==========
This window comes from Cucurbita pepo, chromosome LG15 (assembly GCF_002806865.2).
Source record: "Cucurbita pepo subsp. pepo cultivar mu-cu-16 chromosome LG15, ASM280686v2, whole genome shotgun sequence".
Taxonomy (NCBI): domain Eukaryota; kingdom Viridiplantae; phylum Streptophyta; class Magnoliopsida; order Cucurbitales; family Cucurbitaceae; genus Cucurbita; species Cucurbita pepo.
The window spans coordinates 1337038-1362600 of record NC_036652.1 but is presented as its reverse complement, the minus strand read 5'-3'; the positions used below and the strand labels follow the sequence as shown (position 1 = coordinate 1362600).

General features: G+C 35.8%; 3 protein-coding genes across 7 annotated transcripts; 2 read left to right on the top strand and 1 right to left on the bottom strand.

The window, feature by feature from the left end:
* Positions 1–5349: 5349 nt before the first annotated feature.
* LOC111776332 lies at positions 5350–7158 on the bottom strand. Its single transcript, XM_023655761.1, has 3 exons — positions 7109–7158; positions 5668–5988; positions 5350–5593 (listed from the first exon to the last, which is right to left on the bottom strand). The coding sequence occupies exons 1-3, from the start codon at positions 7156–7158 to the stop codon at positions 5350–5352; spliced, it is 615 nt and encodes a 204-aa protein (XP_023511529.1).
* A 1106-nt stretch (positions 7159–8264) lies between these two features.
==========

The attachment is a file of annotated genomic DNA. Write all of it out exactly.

This window comes from Cucurbita pepo, chromosome LG15 (assembly GCF_002806865.2).
Source record: "Cucurbita pepo subsp. pepo cultivar mu-cu-16 chromosome LG15, ASM280686v2, whole genome shotgun sequence".
Taxonomy (NCBI): domain Eukaryota; kingdom Viridiplantae; phylum Streptophyta; class Magnoliopsida; order Cucurbitales; family Cucurbitaceae; genus Cucurbita; species Cucurbita pepo.
The window spans coordinates 1337038-1362600 of record NC_036652.1 but is presented as its reverse complement, the minus strand read 5'-3'; the positions used below and the strand labels follow the sequence as shown (position 1 = coordinate 1362600).

General features: G+C 35.8%; 3 protein-coding genes across 7 annotated transcripts; 2 read left to right on the top strand and 1 right to left on the bottom strand.

The window, feature by feature from the left end:
* Positions 1–5349: 5349 nt before the first annotated feature.
* LOC111776332 lies at positions 5350–7158 on the bottom strand. Its single transcript, XM_023655761.1, has 3 exons — positions 7109–7158; positions 5668–5988; positions 5350–5593 (listed from the first exon to the last, which is right to left on the bottom strand). The coding sequence occupies exons 1-3, from the start codon at positions 7156–7158 to the stop codon at positions 5350–5352; spliced, it is 615 nt and encodes a 204-aa protein (XP_023511529.1).
* A 1106-nt stretch (positions 7159–8264) lies between these two features.